Although released a month ago yesterday, I first lifted An Overview on Phenomenal Nature by Cassandra Jenkins from the digital shelf this past Monday. At seven songs and 32 minutes, it’s a slim volume of ambient poetry – yet, as I discovered, it’s deeper than many works twice its size. It’s also an album meant for listening. Audio snippets, including birds, children, a security guard and distant train, drift through the soundscape alongside flutes, saxophones, strings and synths, as well as the other instruments you’d expect; and, lyrically, she shares insights and questions gleaned from the rudimentary realities of life in the 21st century.
The result, in some respects, is a collection of metaphysical meditations that marry Van Morrison’s Inarticulate Speech of the Heart to Lou Reed’s Coney Island Baby, if that makes sense. The music alternates between a dense fog, with her lilting vocals a beacon, and more diffuse tunes – it’s quite cool, in other words, somewhat akin to a thousand fingers caressing the skin, gentle as feathers yet weighty as sin. The song cycle opens with “Michelangelo,” which sets the stage with its opening admission: “I’m a three legged dog/working with what I got/and part of me will always be/looking for what I lost…”
Some of the songs were inspired by the passing of singer-poet David Berman. In 2019, she signed on as a guitarist with his new Purple Mountains band when, a few days later, he committed suicide. Although they’d just met, she took his death hard – as would anyone, I think. “New Bikini,” the second track, broaches the subject head-on: “After David passed away/my friends put me up for a few days/off the coast of Norway/and every morning they would say/baby, go jump in the ocean/it’s cold enough to get your blood moving/the water/it cures everything.”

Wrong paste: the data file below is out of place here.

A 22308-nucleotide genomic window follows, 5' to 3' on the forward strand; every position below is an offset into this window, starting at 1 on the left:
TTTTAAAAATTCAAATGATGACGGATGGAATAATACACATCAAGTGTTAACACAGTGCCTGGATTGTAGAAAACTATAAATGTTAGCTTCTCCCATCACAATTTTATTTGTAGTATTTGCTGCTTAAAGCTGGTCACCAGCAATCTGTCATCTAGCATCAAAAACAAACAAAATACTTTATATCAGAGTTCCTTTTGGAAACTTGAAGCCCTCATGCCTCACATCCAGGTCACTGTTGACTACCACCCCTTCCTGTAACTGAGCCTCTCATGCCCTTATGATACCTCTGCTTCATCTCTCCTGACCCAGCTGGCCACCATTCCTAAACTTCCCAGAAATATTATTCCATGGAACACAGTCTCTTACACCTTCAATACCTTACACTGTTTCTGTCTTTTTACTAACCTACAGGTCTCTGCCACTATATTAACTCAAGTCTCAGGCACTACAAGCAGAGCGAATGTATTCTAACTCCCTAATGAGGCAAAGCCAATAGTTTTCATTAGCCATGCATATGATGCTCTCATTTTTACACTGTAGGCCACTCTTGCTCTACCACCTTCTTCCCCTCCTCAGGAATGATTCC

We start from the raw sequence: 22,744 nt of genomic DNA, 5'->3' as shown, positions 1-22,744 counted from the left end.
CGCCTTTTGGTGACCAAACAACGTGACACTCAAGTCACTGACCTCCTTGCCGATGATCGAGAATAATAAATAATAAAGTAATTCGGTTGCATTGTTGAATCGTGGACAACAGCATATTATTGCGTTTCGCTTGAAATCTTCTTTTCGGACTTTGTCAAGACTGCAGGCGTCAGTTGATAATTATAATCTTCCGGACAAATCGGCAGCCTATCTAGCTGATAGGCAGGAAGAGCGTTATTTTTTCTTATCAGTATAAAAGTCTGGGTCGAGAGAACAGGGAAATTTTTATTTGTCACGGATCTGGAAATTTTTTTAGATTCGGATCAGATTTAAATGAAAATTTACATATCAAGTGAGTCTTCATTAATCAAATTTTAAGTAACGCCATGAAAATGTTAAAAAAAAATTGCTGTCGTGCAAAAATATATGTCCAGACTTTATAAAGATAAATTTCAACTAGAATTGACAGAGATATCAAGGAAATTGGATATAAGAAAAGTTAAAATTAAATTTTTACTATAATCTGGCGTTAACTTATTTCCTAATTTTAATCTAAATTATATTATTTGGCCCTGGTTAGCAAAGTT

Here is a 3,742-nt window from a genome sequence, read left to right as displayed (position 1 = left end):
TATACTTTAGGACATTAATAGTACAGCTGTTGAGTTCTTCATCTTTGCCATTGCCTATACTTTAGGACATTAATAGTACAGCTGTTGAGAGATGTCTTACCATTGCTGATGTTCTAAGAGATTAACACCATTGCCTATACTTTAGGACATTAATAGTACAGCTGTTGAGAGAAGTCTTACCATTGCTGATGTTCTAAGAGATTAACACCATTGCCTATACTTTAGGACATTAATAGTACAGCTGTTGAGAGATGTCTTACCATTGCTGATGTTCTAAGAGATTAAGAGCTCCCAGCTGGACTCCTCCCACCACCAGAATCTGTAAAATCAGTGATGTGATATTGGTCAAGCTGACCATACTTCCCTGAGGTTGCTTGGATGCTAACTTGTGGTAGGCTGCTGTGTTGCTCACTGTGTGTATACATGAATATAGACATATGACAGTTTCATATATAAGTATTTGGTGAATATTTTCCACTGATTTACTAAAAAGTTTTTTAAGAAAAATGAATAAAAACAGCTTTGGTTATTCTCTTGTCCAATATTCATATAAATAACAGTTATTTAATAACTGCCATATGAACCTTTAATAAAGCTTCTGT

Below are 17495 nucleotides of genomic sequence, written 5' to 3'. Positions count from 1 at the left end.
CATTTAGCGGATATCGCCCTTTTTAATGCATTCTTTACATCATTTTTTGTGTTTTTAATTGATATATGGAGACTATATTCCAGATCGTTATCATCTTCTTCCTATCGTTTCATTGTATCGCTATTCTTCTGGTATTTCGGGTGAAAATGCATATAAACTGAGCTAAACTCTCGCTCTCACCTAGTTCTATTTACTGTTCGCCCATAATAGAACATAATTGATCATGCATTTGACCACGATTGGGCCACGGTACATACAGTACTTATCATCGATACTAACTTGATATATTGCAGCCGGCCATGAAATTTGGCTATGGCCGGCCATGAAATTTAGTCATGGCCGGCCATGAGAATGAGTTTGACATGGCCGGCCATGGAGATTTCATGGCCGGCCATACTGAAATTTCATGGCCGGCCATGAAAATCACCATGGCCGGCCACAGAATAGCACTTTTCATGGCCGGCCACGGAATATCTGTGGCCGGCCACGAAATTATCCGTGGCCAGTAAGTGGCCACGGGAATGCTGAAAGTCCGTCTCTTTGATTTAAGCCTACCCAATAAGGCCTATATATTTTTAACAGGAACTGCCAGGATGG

The piece de resistance, however, is “Hard Drive,” which shares certain traits with the song “Coney Island Baby.” Lyrically, though, it swaps out Lou Reed’s rockin’ staccato pontification on the glory of love for a spoken-word soliloquy about the glory of self – or, more precisely, her gradual acceptance of it, with the meaning of “hard drive” evolving as the song develops. It’s transcendence set to song, just about.
“Ambiguous Norway” is another thing of wonder, the result of the same Nordic odyssey she references in “New Bikini.” In the aftermath of Berman’s death, she discovered that she’d forgotten to cancel a planned vacation to Norway – so off she went. But what she found wasn’t the escape she sought; instead, she saw signs of Berman in the Scandinavian environs. “Landing in Oslo/there’s still something in the air/no matter where I go/you’re gone, you’re everywhere.”
The album concludes with “The Ramble,” a hypnotic instrumental that integrates her field recordings from New York’s Central Park into the wordless song. It’s the audio equivalent of that moment each morning when sleep begins to lift and we drift into consciousness. As the album as a whole, it’s mesmerizing.
The track list: